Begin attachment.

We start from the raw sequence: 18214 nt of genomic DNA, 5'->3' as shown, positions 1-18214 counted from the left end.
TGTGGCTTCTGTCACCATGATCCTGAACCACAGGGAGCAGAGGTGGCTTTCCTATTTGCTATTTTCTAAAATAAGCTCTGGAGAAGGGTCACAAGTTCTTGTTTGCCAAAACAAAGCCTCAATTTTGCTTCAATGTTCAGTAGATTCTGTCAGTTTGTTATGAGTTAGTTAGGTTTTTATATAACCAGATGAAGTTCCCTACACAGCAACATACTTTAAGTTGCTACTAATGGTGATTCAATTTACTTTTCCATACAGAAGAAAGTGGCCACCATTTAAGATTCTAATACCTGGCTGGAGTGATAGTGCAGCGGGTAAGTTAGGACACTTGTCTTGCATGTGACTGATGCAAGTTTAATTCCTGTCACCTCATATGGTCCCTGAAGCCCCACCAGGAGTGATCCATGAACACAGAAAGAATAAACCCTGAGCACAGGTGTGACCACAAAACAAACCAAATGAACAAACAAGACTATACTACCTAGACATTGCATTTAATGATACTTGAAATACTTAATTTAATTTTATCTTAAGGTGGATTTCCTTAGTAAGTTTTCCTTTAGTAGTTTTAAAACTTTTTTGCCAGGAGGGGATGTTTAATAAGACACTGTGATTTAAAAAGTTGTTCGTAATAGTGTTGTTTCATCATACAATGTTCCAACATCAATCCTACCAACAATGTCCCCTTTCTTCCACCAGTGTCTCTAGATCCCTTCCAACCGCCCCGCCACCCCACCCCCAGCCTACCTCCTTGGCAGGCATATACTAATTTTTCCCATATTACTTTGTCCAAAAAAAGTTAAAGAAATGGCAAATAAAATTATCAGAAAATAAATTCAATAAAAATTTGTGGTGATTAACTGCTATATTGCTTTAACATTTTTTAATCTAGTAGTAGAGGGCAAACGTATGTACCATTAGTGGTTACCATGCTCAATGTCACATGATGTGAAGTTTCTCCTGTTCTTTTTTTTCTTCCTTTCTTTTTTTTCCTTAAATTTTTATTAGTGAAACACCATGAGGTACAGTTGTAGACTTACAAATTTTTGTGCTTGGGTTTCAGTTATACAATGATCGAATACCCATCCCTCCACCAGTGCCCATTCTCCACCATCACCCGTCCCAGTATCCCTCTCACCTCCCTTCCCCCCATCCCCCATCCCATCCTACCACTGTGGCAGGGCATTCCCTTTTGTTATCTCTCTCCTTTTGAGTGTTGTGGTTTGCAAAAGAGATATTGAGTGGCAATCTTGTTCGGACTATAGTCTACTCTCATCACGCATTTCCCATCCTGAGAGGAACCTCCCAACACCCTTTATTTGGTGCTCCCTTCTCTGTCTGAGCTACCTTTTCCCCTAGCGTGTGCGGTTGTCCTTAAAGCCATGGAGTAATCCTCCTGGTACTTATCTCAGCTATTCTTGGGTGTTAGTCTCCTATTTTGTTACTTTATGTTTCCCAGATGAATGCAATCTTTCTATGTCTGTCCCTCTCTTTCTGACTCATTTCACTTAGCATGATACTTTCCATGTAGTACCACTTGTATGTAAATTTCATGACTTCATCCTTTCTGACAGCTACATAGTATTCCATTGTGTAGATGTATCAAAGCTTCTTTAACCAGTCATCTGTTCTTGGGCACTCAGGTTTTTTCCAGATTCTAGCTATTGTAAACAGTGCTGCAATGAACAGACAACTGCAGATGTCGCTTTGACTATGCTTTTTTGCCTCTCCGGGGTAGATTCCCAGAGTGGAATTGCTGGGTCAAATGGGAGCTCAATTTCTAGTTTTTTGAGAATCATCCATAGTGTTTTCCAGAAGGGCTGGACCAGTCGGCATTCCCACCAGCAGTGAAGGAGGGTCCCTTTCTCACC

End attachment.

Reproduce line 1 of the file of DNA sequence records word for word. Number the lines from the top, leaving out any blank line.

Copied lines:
We start from the raw sequence: 18214 nt of genomic DNA, 5'->3' as shown, positions 1-18214 counted from the left end.